Episode 55: Vivianne’s Continued Adventures With Bipolar Disorder

This week, Vivianne is back on the show to tell us more about her postpartum adventures with bipolar spectrum disorder. But first: if you haven’t already, check out episodes 45 and 45.5 to hear the first part of her story in greater detail. (Also, mea culpa. I just realized those show notes never made it online. You know what? That’s life. I’m a mom and I can only do so much. Sometimes show notes slip through the cracks!)

Vivianne’s story started when she was a teenager. She was highly sensitive, quiet, and introverted and had an eating disorder. But she also did well at school, went to college and got married.

In July 2014, after the birth of her daughter, she felt depressed and suicidal. This continued until Fall 2015 when it felt like a switch flipped. Suddenly, after months and months of questioning her decision to have a child, Vivianne was ready for another baby.

Two or three months after her son was born, Vivianne started to feel depressed and suicidal. She also experienced expansive moods. An expansive mood is when a person quickly moves through an entire range of emotions.

In early 2017, Vivianne started a very low dose of Zoloft. This worked until April 2017 when the depression returned. Her doctor increased her dose of Zoloft. Four days after starting 75 mg of Zoloft each day, Vivianne experienced hypomania. Hypomania is “mania light.” Vivianne felt extremely happy, talked quickly, and had lots of plans.

When we last spoke during episode 45, Vivianne’s doctors were still working on her diagnosis. During Summer 2017, the bipolar diagnosis floated to the top. That is her diagnosis to the present day.

Vivianne started taking Lamictal. The therapeutic dose (e.g. effective dose) is between 100-200 mg but Vivianne had to start lower than that and ramp up to the larger dose. During the ramping up period, she had a mixed episode. During the mixed episode, Vivianne experienced both severe depression and agitation and hyper-activity at the same time. This meant she was mopey and slow but getting hit by negative thoughts at a very fast pace. She became obsessed with a suicide plan. Fortunately, she had a prescription for Atavan to treat anxiety. She took a dose and slept for a few hours. After sleeping, she felt better.

The mixed episode showed Vivianne and her family just how high the stakes were. They realized sleep deprivation was a major trigger for her. Vivianne asked her husband to help with her sleep hygiene. It took her husband a little time to realize how important this was.

In Summer 2017, while all this was happening, Vivianne moved from D.C. to Nashville. For many moms, this would aggravate a maternal mood disorder. The move, however, was great for Vivianne. She know has a shorter commute and bigger house, two things that help her mental health.

Since September 2017, Vivianne has been taking 200 mg of Lamictal (aka Lamotrigine). Medication and therapy have helped her enormously. She has developed more insights about herself and can recognize when she is feeling more sensitive. On those days, she takes charge by doing something like taking a nap or going to the gym to burn off excess agitation.

Vivianne has been reading The Bipolar Disorder Survival Guide: What You and Your Family Need To Know by David J. Miklowitz. It discusses the different medications used to treat bipolar disorder. For example, lithium is still the gold standard but it works best to prevent mania. Lamictal has worked great for Vivianne. She has not experienced any side effect. Lamictal, however, does not work for everyone.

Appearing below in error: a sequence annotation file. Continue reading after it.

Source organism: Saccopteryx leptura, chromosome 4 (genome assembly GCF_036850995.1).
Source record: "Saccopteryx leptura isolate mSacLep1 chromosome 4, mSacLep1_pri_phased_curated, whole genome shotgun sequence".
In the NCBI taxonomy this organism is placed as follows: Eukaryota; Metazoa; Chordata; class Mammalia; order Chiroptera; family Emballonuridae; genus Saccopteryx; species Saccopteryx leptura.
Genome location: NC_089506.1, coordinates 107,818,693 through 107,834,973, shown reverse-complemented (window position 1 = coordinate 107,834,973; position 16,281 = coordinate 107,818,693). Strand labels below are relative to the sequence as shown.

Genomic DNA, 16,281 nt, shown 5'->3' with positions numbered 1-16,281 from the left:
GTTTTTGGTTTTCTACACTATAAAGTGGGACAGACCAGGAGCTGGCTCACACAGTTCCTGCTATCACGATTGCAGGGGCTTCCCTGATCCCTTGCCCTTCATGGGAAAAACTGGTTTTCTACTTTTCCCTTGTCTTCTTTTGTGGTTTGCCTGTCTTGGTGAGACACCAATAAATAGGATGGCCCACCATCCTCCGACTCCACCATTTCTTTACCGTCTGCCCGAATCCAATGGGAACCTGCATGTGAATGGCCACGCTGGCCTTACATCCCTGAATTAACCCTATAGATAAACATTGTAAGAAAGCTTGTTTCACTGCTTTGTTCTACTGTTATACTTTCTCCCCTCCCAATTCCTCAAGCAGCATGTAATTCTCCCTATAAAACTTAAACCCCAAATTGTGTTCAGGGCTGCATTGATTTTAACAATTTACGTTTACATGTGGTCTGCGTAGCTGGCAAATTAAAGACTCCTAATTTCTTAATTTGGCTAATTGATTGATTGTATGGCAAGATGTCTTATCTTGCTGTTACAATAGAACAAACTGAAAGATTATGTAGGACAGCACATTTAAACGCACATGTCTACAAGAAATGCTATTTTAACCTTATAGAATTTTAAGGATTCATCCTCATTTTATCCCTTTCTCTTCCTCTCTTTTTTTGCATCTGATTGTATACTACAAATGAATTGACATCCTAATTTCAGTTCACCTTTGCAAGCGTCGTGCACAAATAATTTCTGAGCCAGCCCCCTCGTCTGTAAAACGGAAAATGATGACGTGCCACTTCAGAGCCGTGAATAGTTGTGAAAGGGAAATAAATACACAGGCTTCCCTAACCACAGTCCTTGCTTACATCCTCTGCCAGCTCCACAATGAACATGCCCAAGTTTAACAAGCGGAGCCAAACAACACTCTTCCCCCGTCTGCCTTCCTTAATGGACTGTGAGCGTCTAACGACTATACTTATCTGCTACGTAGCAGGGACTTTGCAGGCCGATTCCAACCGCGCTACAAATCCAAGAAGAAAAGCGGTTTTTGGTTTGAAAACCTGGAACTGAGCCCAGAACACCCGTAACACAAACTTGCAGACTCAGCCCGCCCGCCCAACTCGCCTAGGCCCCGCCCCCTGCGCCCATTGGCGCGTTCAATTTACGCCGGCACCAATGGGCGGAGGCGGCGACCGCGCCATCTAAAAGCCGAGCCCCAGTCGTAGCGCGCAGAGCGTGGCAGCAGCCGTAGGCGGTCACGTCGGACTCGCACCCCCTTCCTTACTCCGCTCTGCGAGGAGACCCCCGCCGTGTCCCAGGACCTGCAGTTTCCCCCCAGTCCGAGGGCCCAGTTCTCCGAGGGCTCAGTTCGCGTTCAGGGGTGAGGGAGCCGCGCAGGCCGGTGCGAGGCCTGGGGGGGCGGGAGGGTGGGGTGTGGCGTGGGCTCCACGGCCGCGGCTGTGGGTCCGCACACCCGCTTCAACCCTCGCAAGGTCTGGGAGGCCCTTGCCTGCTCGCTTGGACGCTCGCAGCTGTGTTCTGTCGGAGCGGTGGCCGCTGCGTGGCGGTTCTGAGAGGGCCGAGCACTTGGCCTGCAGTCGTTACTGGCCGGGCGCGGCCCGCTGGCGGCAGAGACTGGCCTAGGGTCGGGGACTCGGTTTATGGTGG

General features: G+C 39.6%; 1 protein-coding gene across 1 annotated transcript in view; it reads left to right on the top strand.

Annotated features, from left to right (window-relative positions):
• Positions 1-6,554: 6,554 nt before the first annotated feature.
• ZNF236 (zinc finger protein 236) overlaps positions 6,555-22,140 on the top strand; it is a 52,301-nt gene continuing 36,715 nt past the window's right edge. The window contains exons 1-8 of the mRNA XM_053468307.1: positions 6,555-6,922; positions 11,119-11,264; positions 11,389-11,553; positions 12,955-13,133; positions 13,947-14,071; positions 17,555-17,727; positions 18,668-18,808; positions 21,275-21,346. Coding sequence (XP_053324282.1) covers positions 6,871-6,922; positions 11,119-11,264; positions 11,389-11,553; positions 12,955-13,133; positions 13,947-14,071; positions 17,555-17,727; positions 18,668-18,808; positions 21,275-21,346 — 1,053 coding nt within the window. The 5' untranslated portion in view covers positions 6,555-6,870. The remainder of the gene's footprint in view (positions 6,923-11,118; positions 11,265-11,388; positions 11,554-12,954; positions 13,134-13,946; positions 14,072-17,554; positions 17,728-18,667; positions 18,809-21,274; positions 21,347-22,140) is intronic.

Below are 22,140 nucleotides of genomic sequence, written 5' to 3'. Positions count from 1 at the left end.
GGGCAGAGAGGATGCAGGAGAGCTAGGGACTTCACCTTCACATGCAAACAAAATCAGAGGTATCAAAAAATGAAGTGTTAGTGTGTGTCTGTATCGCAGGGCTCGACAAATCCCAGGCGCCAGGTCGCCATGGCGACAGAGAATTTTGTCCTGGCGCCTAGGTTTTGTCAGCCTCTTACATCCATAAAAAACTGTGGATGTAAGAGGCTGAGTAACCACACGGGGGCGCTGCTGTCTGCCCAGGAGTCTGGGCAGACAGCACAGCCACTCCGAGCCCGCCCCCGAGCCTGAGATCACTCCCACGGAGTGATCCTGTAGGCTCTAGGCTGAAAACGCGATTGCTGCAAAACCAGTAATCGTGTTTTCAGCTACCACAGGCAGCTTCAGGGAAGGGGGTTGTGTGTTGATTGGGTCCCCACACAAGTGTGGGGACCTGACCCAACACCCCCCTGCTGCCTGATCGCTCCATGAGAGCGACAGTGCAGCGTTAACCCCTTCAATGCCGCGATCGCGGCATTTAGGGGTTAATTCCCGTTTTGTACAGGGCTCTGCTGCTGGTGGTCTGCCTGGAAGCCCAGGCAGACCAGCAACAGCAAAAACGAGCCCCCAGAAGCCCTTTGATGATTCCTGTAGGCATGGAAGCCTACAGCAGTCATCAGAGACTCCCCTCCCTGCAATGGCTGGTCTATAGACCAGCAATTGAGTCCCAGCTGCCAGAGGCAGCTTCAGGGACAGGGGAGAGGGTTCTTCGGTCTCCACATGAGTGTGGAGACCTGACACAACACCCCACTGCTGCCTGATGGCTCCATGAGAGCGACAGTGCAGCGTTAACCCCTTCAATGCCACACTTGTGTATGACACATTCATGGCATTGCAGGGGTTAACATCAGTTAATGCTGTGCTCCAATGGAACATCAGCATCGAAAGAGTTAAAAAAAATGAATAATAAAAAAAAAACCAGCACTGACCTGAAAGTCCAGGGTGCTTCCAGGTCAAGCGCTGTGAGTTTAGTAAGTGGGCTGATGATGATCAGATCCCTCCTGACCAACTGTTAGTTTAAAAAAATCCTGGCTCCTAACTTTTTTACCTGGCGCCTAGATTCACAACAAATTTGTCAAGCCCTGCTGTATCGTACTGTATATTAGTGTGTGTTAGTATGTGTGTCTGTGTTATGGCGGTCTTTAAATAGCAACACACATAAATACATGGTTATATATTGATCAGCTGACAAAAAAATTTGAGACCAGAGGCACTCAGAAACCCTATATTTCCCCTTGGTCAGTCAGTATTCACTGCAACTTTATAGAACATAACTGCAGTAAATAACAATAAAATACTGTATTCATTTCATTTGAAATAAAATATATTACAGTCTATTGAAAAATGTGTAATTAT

The Bipolar Disorder Guide has advice beyond medications. For example, it recommends establishing a routine. Persons with bipolar disorder are sensitive to things like sunlight but this is life. Chaos happens. If you have kids like Vivianne, then you are probably living with humans who have their own needs and agendas. Vivianne likes to have routines that are flexible. Meals and bedtime happen at generally the same time.

Vivianne had lots of excellent advice during this episode.

  1. In the beginning, your medication might not be working at its full force. Its important to control all the variables that you can while your medicine gets up to speed.
  2. Keeping a mood journal can help you understand your triggers. You can give it to your psychiatrist so they have all the information possible to treat your illness.
  3. It’s easy to over-identify with your disorder. Don’t become the disorder.
  4. Family-based therapy can be wonderful tool for coming to grips with a bipolar diagnosis.
  5. It’s important to talk to people with your experience but it’s also important to talk about your experience with the people most important to you.
  6. ASK FOR HELP.
  7. Have a hobby.

Vivianne is afraid of going back to the way she used to feel. Her psychiatrist good her that she is strong enough. It’s okay to feel emotions. She just need to be aware when her emotions leave the normal range. 

Another book Vivianne recently started reading is Quiet: The Power of An Introvert in a World That Can’t Stop Talking by Susan Cain. When she was a teenager, Vivianne assumed she was an extrovert because she enjoyed the performing arts like acting and dancing. Now she realizes she is an introvert and needs time alone to recharge. Vivianne has learned to embrace her introversion so that she can take care of her well-being rather than worrying about societal expectations. (Vivianne got me so excited about this book that I ordered a copy a few minutes after our interview was done.)

The bipolar disorder diagnosis has helped Vivianne really hone in on who she is and what makes her comfortable in her skin. Looking back at her life and talking to people who knew her as a child, she thinks things for more intense for her when she was about sixteen years old.

Don’t you think Vivianne should have her own podcast? Except I know she is busy so let’s just have her on this show as often as she likes!

Vivianne, it was wonderful having you back on the show. For those of you who listened to the audio, you know there was a bit of an adventure with gardeners in the background. Thank you, Vivianne, for being so gracious during that nonsense. And thank you for being so candid and open about your postpartum adventures.